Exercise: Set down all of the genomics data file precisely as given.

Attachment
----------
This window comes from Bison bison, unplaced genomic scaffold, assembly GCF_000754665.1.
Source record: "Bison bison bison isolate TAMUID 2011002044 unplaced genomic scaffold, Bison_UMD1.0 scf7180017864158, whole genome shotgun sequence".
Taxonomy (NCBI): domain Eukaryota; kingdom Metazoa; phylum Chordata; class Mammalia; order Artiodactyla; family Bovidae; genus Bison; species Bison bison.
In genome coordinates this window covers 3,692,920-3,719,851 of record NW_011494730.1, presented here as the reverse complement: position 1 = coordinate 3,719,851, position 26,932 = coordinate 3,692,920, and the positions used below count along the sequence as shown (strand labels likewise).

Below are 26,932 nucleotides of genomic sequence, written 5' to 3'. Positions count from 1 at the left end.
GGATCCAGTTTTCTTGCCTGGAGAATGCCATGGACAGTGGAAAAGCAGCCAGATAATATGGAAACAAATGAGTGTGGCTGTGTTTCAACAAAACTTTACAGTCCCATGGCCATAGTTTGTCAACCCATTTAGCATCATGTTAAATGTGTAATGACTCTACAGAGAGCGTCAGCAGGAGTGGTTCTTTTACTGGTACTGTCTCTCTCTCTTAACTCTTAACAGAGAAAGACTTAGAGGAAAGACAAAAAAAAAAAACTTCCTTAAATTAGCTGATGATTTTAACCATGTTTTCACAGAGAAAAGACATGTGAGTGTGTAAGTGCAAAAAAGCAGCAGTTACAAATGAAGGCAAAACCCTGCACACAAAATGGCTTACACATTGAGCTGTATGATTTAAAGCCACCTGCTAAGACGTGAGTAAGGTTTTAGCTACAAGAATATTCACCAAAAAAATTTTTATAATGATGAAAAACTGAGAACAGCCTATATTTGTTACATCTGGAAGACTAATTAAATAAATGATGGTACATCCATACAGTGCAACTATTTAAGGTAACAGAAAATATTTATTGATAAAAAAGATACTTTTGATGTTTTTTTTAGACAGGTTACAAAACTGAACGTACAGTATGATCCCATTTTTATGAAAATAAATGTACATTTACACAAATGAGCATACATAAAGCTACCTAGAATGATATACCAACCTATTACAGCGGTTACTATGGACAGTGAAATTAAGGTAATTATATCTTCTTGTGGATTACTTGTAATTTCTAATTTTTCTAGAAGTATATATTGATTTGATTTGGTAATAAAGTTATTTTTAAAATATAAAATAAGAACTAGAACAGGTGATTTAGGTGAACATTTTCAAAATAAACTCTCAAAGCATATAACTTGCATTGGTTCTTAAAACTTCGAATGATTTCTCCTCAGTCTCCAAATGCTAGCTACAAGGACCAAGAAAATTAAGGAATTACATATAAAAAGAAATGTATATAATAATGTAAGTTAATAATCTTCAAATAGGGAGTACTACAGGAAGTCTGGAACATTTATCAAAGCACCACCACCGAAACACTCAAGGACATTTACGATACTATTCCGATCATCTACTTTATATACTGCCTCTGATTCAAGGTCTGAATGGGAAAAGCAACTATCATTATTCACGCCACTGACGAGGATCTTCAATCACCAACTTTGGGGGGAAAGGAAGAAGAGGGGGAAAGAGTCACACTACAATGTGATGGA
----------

This window comes from Bison bison, unplaced genomic scaffold, assembly GCF_000754665.1.
Source record: "Bison bison bison isolate TAMUID 2011002044 unplaced genomic scaffold, Bison_UMD1.0 scf7180017864158, whole genome shotgun sequence".
Taxonomy (NCBI): domain Eukaryota; kingdom Metazoa; phylum Chordata; class Mammalia; order Artiodactyla; family Bovidae; genus Bison; species Bison bison.
In genome coordinates this window covers 3,692,920-3,719,851 of record NW_011494730.1, presented here as the reverse complement: position 1 = coordinate 3,719,851, position 26,932 = coordinate 3,692,920, and the positions used below count along the sequence as shown (strand labels likewise).

Below are 26,932 nucleotides of genomic sequence, written 5' to 3'. Positions count from 1 at the left end.
GGATCCAGTTTTCTTGCCTGGAGAATGCCATGGACAGTGGAAAAGCAGCCAGATAATATGGAAACAAATGAGTGTGGCTGTGTTTCAACAAAACTTTACAGTCCCATGGCCATAGTTTGTCAACCCATTTAGCATCATGTTAAATGTGTAATGACTCTACAGAGAGCGTCAGCAGGAGTGGTTCTTTTACTGGTACTGTCTCTCTCTCTTAACTCTTAACAGAGAAAGACTTAGAGGAAAGACAAAAAAAAAAAACTTCCTTAAATTAGCTGATGATTTTAACCATGTTTTCACAGAGAAAAGACATGTGAGTGTGTAAGTGCAAAAAAGCAGCAGTTACAAATGAAGGCAAAACCCTGCACACAAAATGGCTTACACATTGAGCTGTATGATTTAAAGCCACCTGCTAAGACGTGAGTAAGGTTTTAGCTACAAGAATATTCACCAAAAAAATTTTTATAATGATGAAAAACTGAGAACAGCCTATATTTGTTACATCTGGAAGACTAATTAAATAAATGATGGTACATCCATACAGTGCAACTATTTAAGGTAACAGAAAATATTTATTGATAAAAAAGATACTTTTGATGTTTTTTTTAGACAGGTTACAAAACTGAACGTACAGTATGATCCCATTTTTATGAAAATAAATGTACATTTACACAAATGAGCATACATAAAGCTACCTAGAATGATATACCAACCTATTACAGCGGTTACTATGGACAGTGAAATTAAGGTAATTATATCTTCTTGTGGATTACTTGTAATTTCTAATTTTTCTAGAAGTATATATTGATTTGATTTGGTAATAAAGTTATTTTTAAAATATAAAATAAGAACTAGAACAGGTGATTTAGGTGAACATTTTCAAAATAAACTCTCAAAGCATATAACTTGCATTGGTTCTTAAAACTTCGAATGATTTCTCCTCAGTCTCCAAATGCTAGCTACAAGGACCAAGAAAATTAAGGAATTACATATAAAAAGAAATGTATATAATAATGTAAGTTAATAATCTTCAAATAGGGAGTACTACAGGAAGTCTGGAACATTTATCAAAGCACCACCACCGAAACACTCAAGGACATTTACGATACTATTCCGATCATCTACTTTATATACTGCCTCTGATTCAAGGTCTGAATGGGAAAAGCAACTATCATTATTCACGCCACTGACGAGGATCTTCAATCACCAACTTTGGGGGGAAAGGAAGAAGAGGGGGAAAGAGTCACACTACAATGTGATGGA